Locks for privacy & security

LATE 19TH CENTURY

19 engaged A 8HS_4833-Ashwell-19.jpg

(Picture: Hugh Sainsbury/Crossness Engines Trust)

 

Ashwell’s lock provided a helpful indication of whether a toilet was free – and bolts of this kind continue to be widely installed in shared facilities today.

19 engaged B IMG_5405 c Darren Martin_Th

(Picture: © Darren Martin/The Magic Circle/themagiccircle.co.uk)

 

A decade after Ashwell’s indicating lock was invented to spare blushes outside Britain’s toilets, in 1892 the first coin-operated lock was patented by John Nevil Maskelyne. Maskelyne was a man of many talents, being a theatrical producer and accomplished magician – in fact, he served as the second president of The Magic Circle in the early 20th century.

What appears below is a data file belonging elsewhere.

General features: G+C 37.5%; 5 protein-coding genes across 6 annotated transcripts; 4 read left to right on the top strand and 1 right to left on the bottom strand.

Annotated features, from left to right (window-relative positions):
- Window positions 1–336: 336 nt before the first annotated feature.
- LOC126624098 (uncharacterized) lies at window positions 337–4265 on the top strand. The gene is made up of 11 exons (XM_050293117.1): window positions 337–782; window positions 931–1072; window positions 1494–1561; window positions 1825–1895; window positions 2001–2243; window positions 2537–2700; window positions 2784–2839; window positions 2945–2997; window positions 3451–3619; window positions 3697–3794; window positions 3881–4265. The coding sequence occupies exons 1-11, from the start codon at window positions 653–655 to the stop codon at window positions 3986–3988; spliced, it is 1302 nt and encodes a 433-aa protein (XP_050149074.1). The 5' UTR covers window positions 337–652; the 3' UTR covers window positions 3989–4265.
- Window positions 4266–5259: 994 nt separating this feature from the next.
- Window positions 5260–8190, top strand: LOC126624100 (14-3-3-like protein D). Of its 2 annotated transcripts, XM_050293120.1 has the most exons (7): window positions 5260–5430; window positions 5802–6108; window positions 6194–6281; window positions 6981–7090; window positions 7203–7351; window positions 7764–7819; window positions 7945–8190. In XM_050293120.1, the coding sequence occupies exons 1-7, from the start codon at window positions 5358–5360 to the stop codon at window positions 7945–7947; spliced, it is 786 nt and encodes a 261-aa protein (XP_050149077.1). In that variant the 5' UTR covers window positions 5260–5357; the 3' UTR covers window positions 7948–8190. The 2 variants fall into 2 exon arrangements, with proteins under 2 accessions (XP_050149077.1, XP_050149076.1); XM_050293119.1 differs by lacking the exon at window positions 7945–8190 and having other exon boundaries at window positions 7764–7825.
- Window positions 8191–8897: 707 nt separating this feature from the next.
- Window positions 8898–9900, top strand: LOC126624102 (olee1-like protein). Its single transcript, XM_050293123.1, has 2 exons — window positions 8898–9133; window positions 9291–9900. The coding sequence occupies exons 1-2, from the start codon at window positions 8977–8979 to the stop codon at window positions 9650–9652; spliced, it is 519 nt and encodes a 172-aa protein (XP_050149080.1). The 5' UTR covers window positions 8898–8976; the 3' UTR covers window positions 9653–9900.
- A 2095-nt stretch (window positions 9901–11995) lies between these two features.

Being able to use the toilet in safety and privacy is something most of us take for granted today. But even centuries ago, people were keen to avoid being interrupted – or interrupting others – on the loo. An ancient text for Buddhist monks, translated into Chinese in the fifth century, instructs the reader that, when arriving at the toilet facilities, they should make their presence known to a current user by snapping their fingers or coughing.

 

Since then, people have sung and whistled while in the toilet to alert those approaching of their presence. And in Japan, you can buy a product designed to reduce embarrassment: Otohime (‘Sound Princess’) is a device that plays the sound of a flush to mask bodily noises but without wasting water.

19 engaged C 8HS4751-Pennies-19.jpg

(Picture: Hugh Sainsbury/Crossness Engines Trust)

 

More than two billion people around the world, though, don’t have access to safe, hygienic and private toilet facilities. This is a particularly significant problem for women, who may face not just embarrassment or shame but also assault when defecating in the open. And it can have long-term consequences: a lack of adequate lockable toilets in schools may also deter children, particularly girls, from attending.